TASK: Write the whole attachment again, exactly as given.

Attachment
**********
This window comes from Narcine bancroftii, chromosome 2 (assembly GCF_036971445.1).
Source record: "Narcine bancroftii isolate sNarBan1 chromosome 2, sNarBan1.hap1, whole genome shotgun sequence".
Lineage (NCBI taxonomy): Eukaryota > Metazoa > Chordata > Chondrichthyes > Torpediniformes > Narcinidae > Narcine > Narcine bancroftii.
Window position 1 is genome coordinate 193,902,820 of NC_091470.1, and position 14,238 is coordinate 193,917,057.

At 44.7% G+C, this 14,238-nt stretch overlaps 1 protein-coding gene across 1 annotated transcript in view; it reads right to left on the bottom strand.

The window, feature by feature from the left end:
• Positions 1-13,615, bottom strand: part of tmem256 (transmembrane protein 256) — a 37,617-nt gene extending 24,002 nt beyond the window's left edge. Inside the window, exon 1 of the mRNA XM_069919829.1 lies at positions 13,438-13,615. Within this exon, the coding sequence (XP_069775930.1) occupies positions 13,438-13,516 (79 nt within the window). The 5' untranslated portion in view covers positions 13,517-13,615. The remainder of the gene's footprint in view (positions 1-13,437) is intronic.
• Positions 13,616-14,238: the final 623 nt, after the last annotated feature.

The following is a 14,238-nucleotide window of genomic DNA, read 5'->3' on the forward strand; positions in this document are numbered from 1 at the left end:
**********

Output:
This window comes from Narcine bancroftii, chromosome 2 (assembly GCF_036971445.1).
Source record: "Narcine bancroftii isolate sNarBan1 chromosome 2, sNarBan1.hap1, whole genome shotgun sequence".
Lineage (NCBI taxonomy): Eukaryota > Metazoa > Chordata > Chondrichthyes > Torpediniformes > Narcinidae > Narcine > Narcine bancroftii.
Window position 1 is genome coordinate 193,902,820 of NC_091470.1, and position 14,238 is coordinate 193,917,057.

At 44.7% G+C, this 14,238-nt stretch overlaps 1 protein-coding gene across 1 annotated transcript in view; it reads right to left on the bottom strand.

The window, feature by feature from the left end:
• Positions 1-13,615, bottom strand: part of tmem256 (transmembrane protein 256) — a 37,617-nt gene extending 24,002 nt beyond the window's left edge. Inside the window, exon 1 of the mRNA XM_069919829.1 lies at positions 13,438-13,615. Within this exon, the coding sequence (XP_069775930.1) occupies positions 13,438-13,516 (79 nt within the window). The 5' untranslated portion in view covers positions 13,517-13,615. The remainder of the gene's footprint in view (positions 1-13,437) is intronic.
• Positions 13,616-14,238: the final 623 nt, after the last annotated feature.

The following is a 14,238-nucleotide window of genomic DNA, read 5'->3' on the forward strand; positions in this document are numbered from 1 at the left end: